Bodo Accord: Peace in Northeast

Bodo Accord: Peace in Northeast

A significant achievement of the NDA Government II is the conclusion of the Bodo Accord on 27 January 2020 which will hopefully bring to an end the separatist movement of Bodos.  Being signatories to the Accord, militant Bodo groups have agreed to drop the demand for separate State of Bodoland – a big step towards peace and progress in the North-East and also for strengthening the North-East Region for national security. Militant groups are reported to have surrendered their weapons.

Bodos constitute the largest tribe of Assam in the northern part of Brahmaputra Valley who claim to be natives of Assam. More than 50 per cent of Bodos are Scheduled Tribes. In 1966, Bodo tribals formed the Plains Tribal Council of Assam and demanded a separate Territory of Udayanchal. After 1980s, Bodo Movement became rather violent with three groups – one demanding a separate State, another asking greater autonomy,  and a third seeking more powers and places in the State administration.

Prime Minister Modi visited Assam on 8 February for the first time after the passing of the CAA to participate in the celebrations over the Bodo Accord after cancellation due to protests against the CAA of two visits that were announced earlier. This time, the Bodo Accord has served to unite Assamese to partake in the celebrations of Bodos. This accord, as important as the Assam Accord (1985), which is hailed as a historic document, has failed to receive its due place in public discussions because of massive protests in many places against the CAA, NRC, and the NPR stealing prime time in the national media.

Congratulating Bodos for adopting the “right path’, the PM assured them that hereafter no “thorn” would prick them. He also announced Rs.1,500 crore package for  Bodo areas to help build their infrastructure and employment opportunities. He ensured them safety and security, and promotion of their language and cultural and regional interests. Bodos agreed to lay down arms and start afresh in peaceful manner. PM called upon youth in the North-East, the Naxal areas, and J&K to follow the Bodo example. Reliance on guns, arms, and pistols has to be given up voluntarily for any peace accord.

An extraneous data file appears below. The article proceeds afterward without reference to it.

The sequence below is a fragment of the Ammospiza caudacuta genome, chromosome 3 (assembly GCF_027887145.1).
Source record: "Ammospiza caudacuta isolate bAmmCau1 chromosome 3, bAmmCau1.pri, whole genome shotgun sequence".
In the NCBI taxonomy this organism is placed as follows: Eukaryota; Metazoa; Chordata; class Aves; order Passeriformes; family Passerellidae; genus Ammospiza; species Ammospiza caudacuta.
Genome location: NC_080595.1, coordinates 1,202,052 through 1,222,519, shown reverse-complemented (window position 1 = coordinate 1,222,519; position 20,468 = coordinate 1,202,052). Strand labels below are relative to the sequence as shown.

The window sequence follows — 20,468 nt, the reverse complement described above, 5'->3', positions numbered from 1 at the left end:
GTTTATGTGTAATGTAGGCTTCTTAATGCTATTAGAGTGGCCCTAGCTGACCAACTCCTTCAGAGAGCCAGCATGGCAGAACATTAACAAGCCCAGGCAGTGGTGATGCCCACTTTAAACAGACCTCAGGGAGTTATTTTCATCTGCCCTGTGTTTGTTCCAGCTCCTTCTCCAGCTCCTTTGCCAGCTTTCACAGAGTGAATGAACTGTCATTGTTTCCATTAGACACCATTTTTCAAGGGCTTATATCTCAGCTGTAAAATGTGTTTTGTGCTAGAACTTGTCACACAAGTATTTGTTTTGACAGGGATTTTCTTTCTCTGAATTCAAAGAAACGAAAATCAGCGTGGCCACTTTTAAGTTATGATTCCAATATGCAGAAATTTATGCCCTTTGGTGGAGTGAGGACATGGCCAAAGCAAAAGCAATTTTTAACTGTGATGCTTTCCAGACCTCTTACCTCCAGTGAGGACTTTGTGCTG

Under this peace pact, the Bodoland Territorial Region (BTR) has been created and vested with legislative and executive powers. The region will include areas inhabited by Bodos by adjustment of borders to include Bodo settlements and exclude predominantly non-Bodo villages.

The 40 member Bodo Territorial Council (BTC) created under the earlier agreement made in 2003 has been enlarged with addition of 20 members.

This is the third accord signed by Bodos. The first was made in 1993 which created Bodoland as an autonomous administrative unit under the Sixth Schedule of the Constitution. The second made in 2003 provided for the BTC l for comprehensive development of the area including preservation of land rights, promotion of linguistic aspirations, and socio-cultural and ethnic identities.

In 2005, the first legislative council was formed with 40 members. Six members were nominated by the Governor to look after the interests of unrepresented communities living in the area.

BTR had been a disturbed area for long and militant groups were increasing in number and size and were spreading violence and hatred. Riots rendered thousands of people homeless in the Bodo Territorial Autonomous District (BTAD). Constant clashes between the Bodos and Muslims who were said to be mostly illegal immigrants from Bangladesh described as “settlers” constantly disturbed normal life. Such conflicts provide a fertile ground for raising demand for autonomy.